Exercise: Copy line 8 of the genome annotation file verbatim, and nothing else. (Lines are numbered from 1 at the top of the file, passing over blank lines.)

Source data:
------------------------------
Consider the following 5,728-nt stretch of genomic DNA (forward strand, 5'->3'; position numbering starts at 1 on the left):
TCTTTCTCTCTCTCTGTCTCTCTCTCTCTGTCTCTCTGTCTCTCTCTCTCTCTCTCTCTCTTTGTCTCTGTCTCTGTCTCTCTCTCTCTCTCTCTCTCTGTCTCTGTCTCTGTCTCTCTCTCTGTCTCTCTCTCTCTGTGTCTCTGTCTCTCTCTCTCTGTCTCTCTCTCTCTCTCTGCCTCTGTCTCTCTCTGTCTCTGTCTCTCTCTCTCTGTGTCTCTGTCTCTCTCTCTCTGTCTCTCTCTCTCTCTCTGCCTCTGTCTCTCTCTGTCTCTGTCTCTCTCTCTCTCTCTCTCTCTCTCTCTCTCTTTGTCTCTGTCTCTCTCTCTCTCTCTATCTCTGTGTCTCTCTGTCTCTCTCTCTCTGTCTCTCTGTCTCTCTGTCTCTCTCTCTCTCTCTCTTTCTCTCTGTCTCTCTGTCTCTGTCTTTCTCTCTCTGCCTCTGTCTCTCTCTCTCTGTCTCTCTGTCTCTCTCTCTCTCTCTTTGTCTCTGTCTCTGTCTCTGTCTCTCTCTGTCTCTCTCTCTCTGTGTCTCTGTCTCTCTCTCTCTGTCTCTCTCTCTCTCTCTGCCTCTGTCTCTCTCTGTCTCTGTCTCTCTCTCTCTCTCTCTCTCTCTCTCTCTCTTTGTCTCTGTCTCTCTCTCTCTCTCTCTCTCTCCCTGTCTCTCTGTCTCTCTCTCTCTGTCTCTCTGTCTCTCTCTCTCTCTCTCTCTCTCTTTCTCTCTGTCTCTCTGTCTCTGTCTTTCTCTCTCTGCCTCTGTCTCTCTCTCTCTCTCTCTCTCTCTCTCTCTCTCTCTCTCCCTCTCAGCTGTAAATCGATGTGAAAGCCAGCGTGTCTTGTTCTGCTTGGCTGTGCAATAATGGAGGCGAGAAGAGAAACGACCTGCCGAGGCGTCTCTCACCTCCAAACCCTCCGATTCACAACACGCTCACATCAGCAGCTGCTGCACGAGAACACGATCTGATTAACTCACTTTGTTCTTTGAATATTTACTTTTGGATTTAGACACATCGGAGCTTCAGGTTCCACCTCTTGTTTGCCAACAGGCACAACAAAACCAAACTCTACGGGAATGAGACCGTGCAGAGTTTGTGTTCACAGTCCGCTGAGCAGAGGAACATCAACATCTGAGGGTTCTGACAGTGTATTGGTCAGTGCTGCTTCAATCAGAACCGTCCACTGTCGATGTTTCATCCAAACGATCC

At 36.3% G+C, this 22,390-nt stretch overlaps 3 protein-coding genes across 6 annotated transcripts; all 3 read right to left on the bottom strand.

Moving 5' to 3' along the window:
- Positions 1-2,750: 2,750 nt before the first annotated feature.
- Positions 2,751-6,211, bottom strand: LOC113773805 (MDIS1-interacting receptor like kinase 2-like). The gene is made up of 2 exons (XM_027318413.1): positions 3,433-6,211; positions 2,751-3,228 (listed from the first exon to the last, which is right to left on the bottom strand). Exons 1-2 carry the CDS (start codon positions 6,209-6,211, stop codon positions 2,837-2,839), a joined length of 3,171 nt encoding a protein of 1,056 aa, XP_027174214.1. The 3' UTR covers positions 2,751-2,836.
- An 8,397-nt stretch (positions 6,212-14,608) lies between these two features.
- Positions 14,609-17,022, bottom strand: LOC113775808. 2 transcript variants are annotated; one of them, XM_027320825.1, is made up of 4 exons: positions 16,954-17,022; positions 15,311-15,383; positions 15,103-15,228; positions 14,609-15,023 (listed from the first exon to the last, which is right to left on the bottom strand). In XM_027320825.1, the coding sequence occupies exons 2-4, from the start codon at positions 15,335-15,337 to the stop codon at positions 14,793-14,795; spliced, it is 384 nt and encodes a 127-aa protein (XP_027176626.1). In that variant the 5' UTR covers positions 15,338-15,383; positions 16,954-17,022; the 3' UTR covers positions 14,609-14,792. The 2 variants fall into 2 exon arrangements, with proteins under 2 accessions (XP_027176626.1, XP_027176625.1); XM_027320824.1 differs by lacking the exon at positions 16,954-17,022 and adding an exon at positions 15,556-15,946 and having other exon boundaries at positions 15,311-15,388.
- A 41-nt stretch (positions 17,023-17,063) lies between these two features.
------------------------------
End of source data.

- Positions 14,609-17,022, bottom strand: LOC113775808. 2 transcript variants are annotated; one of them, XM_027320825.1, is made up of 4 exons: positions 16,954-17,022; positions 15,311-15,383; positions 15,103-15,228; positions 14,609-15,023 (listed from the first exon to the last, which is right to left on the bottom strand). In XM_027320825.1, the coding sequence occupies exons 2-4, from the start codon at positions 15,335-15,337 to the stop codon at positions 14,793-14,795; spliced, it is 384 nt and encodes a 127-aa protein (XP_027176626.1). In that variant the 5' UTR covers positions 15,338-15,383; positions 16,954-17,022; the 3' UTR covers positions 14,609-14,792. The 2 variants fall into 2 exon arrangements, with proteins under 2 accessions (XP_027176626.1, XP_027176625.1); XM_027320824.1 differs by lacking the exon at positions 16,954-17,022 and adding an exon at positions 15,556-15,946 and having other exon boundaries at positions 15,311-15,388.